No phenomena have been reported since the house was bought by the Maggs Brothers in the late 1930s[5] and, though many contemporary media outlets have reported happenings at the house, more recent investigators claim that nothing unusual has ever taken place there.[13] They remark that events in Edward Bulwer-Lytton's story "The Haunted and the Haunters" bear a remarkable resemblance to the supposed hauntings at 50 Berkeley Square.[14]

Sceptical reception[edit]

50 Berkeley Square today

There were three sets of correspondence about 50 Berkeley Square in the journal Notes and Queries, in 1872–73, 1879 and 1880–81. A common conclusion was that the neglect of the house had inspired the imaginative stories about hauntings.

In her autobiography, published in 1906, Lady Dorothy Nevill stated that Mr Myers was a relative of hers. After he had lost his fiancée his behaviour "bordered upon lunacy" and he stayed in the house all day, becoming active at night, when he rambled about, making strange sounds.[2] According to Nevill, the "old house would occasionally appear to be lit up at the dead of night". She considered that Myers's nocturnal activities had been misinterpreted by others as evidence of a ghost. She concluded that the haunting had no factual basis and that the "whole story was nonsense".[2]

Modern researchers have suggested that the house was never haunted and that many of the stories were either exaggerated or invented by later writers.[3][4] For example, the claim that sailors entered the house in the 1870s was invented by Elliott O'Donnell and there is no evidence to confirm any part of the story.[4]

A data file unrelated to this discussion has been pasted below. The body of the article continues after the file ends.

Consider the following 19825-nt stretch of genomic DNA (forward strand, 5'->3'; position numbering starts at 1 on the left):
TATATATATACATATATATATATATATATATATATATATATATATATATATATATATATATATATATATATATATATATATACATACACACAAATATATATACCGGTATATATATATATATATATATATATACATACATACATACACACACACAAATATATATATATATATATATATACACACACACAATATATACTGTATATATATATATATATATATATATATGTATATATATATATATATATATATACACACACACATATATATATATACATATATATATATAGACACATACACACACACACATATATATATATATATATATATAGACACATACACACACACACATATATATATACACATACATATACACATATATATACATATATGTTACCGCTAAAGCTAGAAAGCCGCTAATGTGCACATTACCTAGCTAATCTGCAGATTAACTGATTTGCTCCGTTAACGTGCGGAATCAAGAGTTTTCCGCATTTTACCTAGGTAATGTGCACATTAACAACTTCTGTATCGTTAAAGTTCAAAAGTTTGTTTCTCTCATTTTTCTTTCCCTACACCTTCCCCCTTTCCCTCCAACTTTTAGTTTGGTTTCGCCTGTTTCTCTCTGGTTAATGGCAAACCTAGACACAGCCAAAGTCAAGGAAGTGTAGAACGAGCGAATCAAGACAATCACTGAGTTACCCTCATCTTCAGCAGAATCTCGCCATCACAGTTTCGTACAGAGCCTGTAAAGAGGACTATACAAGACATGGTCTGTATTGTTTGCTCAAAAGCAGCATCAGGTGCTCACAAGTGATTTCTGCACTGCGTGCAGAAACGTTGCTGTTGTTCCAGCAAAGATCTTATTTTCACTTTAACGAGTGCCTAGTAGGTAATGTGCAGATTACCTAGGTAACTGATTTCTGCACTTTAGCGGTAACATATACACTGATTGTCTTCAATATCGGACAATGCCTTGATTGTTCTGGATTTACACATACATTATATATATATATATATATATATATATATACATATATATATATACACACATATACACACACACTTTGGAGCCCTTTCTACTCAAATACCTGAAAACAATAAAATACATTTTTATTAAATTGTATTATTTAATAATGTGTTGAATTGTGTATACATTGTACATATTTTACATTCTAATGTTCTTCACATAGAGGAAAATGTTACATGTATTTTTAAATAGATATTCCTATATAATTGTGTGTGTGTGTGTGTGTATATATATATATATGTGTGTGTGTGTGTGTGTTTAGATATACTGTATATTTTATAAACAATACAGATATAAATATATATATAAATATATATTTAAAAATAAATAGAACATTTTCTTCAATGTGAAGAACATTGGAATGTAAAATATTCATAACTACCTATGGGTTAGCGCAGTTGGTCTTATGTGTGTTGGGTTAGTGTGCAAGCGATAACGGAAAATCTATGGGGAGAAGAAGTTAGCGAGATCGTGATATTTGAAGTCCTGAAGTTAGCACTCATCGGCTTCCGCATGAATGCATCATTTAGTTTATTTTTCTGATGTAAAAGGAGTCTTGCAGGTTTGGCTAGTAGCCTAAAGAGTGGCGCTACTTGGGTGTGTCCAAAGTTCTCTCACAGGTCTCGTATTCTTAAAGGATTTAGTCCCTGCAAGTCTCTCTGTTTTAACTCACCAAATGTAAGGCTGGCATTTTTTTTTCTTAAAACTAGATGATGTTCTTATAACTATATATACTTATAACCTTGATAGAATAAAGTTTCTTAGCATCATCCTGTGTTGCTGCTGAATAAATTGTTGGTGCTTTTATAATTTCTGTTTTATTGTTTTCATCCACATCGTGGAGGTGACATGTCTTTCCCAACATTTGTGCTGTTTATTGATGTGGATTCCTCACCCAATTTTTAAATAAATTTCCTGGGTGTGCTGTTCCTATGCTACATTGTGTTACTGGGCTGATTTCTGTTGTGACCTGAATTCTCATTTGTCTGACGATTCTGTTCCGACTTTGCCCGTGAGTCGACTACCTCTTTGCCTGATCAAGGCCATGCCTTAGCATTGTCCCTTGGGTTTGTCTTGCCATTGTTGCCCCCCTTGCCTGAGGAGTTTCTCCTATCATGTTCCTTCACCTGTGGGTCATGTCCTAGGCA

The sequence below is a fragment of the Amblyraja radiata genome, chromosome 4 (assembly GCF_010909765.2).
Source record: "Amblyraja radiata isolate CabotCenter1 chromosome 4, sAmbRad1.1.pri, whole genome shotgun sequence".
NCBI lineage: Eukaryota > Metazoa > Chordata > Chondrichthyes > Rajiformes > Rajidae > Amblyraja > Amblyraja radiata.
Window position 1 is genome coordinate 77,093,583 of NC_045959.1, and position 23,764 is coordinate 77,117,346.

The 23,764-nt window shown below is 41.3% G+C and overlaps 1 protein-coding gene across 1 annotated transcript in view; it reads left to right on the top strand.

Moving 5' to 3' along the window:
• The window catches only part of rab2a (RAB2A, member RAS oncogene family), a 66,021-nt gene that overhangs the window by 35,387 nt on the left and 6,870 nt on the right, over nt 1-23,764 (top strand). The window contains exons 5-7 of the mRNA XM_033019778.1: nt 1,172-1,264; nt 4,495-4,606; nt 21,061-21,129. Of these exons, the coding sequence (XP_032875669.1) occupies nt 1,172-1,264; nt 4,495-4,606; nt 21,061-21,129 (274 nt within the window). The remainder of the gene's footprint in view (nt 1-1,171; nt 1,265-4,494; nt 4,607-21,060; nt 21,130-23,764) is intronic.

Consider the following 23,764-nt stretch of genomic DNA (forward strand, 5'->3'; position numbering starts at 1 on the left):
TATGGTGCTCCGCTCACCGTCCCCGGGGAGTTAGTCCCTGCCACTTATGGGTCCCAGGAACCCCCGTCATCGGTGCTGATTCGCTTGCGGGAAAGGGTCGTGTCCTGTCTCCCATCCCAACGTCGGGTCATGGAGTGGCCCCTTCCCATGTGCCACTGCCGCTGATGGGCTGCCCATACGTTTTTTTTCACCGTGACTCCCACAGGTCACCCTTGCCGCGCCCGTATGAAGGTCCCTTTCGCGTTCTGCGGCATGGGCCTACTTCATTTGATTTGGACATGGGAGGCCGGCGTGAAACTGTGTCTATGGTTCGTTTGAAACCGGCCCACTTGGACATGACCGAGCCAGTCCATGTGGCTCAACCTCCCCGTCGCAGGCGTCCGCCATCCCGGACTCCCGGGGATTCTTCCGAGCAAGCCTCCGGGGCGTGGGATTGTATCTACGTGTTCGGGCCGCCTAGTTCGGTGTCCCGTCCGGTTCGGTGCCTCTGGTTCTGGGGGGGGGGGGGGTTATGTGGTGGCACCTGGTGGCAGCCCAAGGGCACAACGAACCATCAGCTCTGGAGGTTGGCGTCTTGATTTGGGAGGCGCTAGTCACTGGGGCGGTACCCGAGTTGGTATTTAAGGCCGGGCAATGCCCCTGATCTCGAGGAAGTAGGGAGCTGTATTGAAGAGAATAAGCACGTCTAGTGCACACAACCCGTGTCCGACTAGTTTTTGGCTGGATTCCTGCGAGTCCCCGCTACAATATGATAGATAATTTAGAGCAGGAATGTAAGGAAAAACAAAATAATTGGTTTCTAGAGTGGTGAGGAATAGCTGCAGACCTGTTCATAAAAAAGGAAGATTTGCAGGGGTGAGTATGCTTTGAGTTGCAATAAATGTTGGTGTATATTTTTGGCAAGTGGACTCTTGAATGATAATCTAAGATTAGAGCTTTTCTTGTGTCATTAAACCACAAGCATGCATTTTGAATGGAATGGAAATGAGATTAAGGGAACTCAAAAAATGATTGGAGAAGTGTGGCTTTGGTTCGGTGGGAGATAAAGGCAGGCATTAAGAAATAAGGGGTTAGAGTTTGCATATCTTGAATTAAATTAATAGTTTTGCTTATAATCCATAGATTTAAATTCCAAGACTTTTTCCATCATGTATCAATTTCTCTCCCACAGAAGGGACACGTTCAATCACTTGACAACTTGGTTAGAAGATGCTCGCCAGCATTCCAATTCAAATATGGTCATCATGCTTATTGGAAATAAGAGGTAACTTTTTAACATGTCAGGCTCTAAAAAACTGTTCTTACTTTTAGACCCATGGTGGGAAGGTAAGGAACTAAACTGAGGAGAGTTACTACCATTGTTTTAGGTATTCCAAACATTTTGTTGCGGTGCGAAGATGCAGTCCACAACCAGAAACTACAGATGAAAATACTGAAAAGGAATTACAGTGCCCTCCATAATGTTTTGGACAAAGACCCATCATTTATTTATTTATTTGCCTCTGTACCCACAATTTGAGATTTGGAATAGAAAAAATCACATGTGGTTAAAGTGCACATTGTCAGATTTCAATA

1. ^ Jones, Richard. (2007). Walking Haunted London. New Holland Publishers Ltd: 4th Edition. p. 69
  2. ^ a b c Nevill, Lady Dorothy. (1906). The Reminiscences of Lady Dorothy Nevill: Edited by Her Son Ralph Nevill . London: Edward Arnold. pp. 261–264
  3. ^ a b c Bondeson, Jan. (2015). The Most Haunted House in London. Fortean Times. Issue 335, p. 28
  4. ^ a b c Roud, Steve. (2010). London Lore: The Legends and Traditions of the World's Most Vibrant City. Arrow. pp. 70–76. ISBN 978-0099519867
  5. ^ a b c d e f g h Floyd, Randall (19 July 1998). "SUPERNATURAL OCCURRENCES FILL HOUSE'S PAST". The Augusta Chronicle. pp. E2.
  6. ^ a b c d Cheung, Theresa (2006). The Element Encyclopedia of the Psychic World. Harper Element. p. 210. ISBN 978-0-00-721148-7.
  7. ^ a b c Dave (11 August 2007). "The Saturday Strangeness". Londonist.
  8. ^ Watts, Peter (26 October 2005). "Haunted London – City of the dead". Time Out. p. 14.
  9. ^ Heather Ludgate (2007). London Laid Bare. Pegasus Elliot Mackenzie Pu. p. 131. ISBN 978-1-84386-319-9.
  10. ^ Guiley, Rosemary. (1994). The Guinness Encyclopedia of Ghosts and Spirits. Guinness Publishing. p. 120
  11. ^ Jones, Richard (31 October 2006). "Haunted Britain". Independent Extra. p. 24.
  12. ^ Alzina Stone Dale; Barbara Sloan-Hendershott (2004). Mystery Reader's Walking Guide: London. iUniverse. p. 117. ISBN 978-0-595-31513-0.
  13. ^ "The Big Smoke – London's Urban Legends: From Ghosts to Nursery Rhymes, the Real Origins of the Capital's Myths". Time Out. 13 November 2008. p. 8.
  14. ^ Nick Rennison (October 2007). The Book of Lists London. Canongate. p. 281. ISBN 978-1-84195-934-4.

External links[edit]

51°30′31.8″N 0°8′45.1″W / 51.508833°N 0.145861°W / 51.508833; -0.145861